Skip to Navigation Skip to Main Content
David Minton - DRC

Coach ‘torn’ about retirement

Profile image for By Patrick Hayslip / Staff Writer
By Patrick Hayslip / Staff Writer

When his daughter, Kathleen, was 4 and enthused about entering the sport of gymnastics, Dan Leifing wanted to find an alternate way of connecting with his daughter.

She also was interested in basketball, tennis and baseball, so Leifing saw those as opportunities to coach her youth teams. He then discovered a love of coaching kids and the importance of giving back to his community, and he decided from the beginning that he was going to do it on a strictly volunteer basis.

“I thought, I can learn basketball, but teaching them about life lessons, positive attitudes, talking to them about work ethic, sportsmanship, how to win and how to lose — those things became so important to me,” Leifing said. “I thought I could have an impact on these kids even at 4 or 5 years old. … My goal was never to make a dime of it. I do it for the love of the kids and the love of the game. I just think it’s so fulfilling.”

Kat Leifing is now 20 and will be a junior at Texas State, so Dan Leifing has spent the last several years focusing on baseball with his son, Daniel.

But along with his full-time job as vice president and sales manager at Advent Air Conditioning, coaching Kat’s and Daniel’s teams began to catch up with him.

“That’s when it really got busy,” Dan Leifing said. “I was doing two basketball seasons, two baseball seasons and a tennis season all in one year. It was hectic, but it was so fulfilling. Some of the kids I had back then I had all the way up until this year.”

After 16 years, Leifing has decided to retire from coaching.

“I’m torn,” Leifing said. “Part of me says you can’t stop, but the other part says I need to stop. There are health and family reasons. I owe it to my wife and my family, and to some degree I owe it to myself. I feel like I’ve contributed a lot to the different programs.”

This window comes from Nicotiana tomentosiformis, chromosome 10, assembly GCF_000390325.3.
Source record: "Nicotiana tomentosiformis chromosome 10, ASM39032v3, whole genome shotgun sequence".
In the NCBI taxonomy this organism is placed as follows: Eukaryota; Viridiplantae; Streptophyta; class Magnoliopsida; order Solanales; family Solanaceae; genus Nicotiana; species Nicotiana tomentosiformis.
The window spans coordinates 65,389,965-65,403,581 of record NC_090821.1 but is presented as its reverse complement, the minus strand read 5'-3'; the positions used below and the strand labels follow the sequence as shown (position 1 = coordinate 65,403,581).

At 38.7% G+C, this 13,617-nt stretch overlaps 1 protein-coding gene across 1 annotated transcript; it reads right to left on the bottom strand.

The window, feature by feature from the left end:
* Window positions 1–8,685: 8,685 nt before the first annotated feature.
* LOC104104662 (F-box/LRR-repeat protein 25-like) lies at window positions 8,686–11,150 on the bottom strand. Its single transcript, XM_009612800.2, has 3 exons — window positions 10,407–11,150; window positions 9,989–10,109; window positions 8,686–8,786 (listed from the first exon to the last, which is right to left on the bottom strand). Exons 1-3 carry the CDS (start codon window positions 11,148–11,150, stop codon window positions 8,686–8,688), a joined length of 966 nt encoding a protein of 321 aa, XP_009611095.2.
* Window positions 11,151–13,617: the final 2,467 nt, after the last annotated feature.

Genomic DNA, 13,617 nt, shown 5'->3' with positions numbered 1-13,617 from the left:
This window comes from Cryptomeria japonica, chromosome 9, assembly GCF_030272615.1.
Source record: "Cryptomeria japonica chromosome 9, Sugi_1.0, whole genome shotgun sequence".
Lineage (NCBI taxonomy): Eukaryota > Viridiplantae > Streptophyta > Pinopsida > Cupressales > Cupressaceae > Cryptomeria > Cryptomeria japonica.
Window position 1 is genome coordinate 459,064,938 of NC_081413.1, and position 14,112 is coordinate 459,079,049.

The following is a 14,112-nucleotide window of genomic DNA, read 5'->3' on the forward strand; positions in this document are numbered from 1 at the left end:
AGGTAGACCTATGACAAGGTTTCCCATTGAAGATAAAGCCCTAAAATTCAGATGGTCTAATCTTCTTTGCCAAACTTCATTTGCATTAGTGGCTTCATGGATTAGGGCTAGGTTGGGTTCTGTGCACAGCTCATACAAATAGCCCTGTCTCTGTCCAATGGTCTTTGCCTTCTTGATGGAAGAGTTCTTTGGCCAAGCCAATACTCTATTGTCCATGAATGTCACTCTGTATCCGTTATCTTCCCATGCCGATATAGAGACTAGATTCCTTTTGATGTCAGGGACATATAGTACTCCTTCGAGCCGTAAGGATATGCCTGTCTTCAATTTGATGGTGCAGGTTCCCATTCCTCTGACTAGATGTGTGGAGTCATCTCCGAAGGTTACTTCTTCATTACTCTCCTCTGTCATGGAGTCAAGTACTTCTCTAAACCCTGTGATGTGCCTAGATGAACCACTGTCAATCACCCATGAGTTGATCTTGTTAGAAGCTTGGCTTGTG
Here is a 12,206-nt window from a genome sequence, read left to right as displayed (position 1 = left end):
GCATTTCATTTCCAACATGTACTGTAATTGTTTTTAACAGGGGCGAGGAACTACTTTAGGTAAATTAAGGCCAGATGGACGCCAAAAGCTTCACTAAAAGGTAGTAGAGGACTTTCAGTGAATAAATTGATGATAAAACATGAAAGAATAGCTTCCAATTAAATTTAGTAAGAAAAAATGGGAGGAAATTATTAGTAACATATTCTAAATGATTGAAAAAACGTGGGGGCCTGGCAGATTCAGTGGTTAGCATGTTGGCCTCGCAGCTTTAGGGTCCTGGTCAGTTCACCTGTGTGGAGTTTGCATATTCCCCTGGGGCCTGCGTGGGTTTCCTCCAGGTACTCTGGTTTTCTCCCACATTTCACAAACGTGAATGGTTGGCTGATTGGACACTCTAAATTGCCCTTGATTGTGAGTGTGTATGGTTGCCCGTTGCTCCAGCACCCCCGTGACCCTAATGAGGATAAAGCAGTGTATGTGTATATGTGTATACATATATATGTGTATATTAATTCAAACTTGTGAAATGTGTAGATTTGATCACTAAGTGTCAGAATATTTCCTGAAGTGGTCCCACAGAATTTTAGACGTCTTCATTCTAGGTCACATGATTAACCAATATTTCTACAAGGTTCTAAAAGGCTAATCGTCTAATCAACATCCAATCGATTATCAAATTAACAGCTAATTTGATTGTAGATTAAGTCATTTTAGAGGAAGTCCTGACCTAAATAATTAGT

Even with all the late hours at the baseball diamond, Leifing said it was the support of his wife, Susan, that kept him motivated to continue coaching.

“The biggest blessing in this whole thing is my wife supported it all these years,” Leifing said. “She encouraged it, she never got upset with me and she understood why I was doing it. It was for the kids.”

Compiling winning campaigns in 36 of his 40 seasons, Leifing has coached all over Denton, Corinth and Lewisville.

He spent time with Denton Boys Baseball, the YMCA, Lewisville Baseball Association, Lake Cities Baseball Association and now Corinth Area Baseball Association, where he coaches Daniel and helped start the Corinth Crushers, a traveling select team.

Since founding the Crushers five years ago, Leifing has filled several roles for the organization, always staying late for anyone who needed help.

Leifing said he felt like it was time to start thinking about the organization’s future, so that meant stepping down as president.

“It got to the point where I saw the positive things we had done the first four years and I thought, I’m getting older,” Leifing said. “I need to get parents that can stick with the program longer. I felt like I did it for the right reasons because I knew I wasn’t going to be around forever. I finally told them it was time to retire as a coach. I want to be able to enjoy my family, but I’m here if you need me.”

Always going to his father for hitting advice despite Dan’s proclamation that he cannot hit himself, Daniel, who is 16 and hoping to make the Lake Dallas varsity team, said he is going to miss all the fun they’ve had together.

“He will be up in the stands cheering me on, but it will different,” Daniel Leifing said. “Me and him connect. It’s going to be weird not being able to talk to him about stuff on the field. It will be cool to see him back at home chilling with us.”

While Leifing has preached the importance of helping other children with athletics, he has appreciated how it has brought his family together.

“It’s kind of been an important bond within our family, and it can be good for people in it for the right reasons,” Leifing said. “Parents are so focused on their own kids. We need parents that care about all the kids. I was harder on my own kids than I was on anybody. We need more parents that are willing to step up for the good of society and the good of the kids, not their own kid. That’s what we’re missing today.”

PATRICK HAYSLIP can be reached at 940-566-6873 and via Twitter at @PatrickHayslip.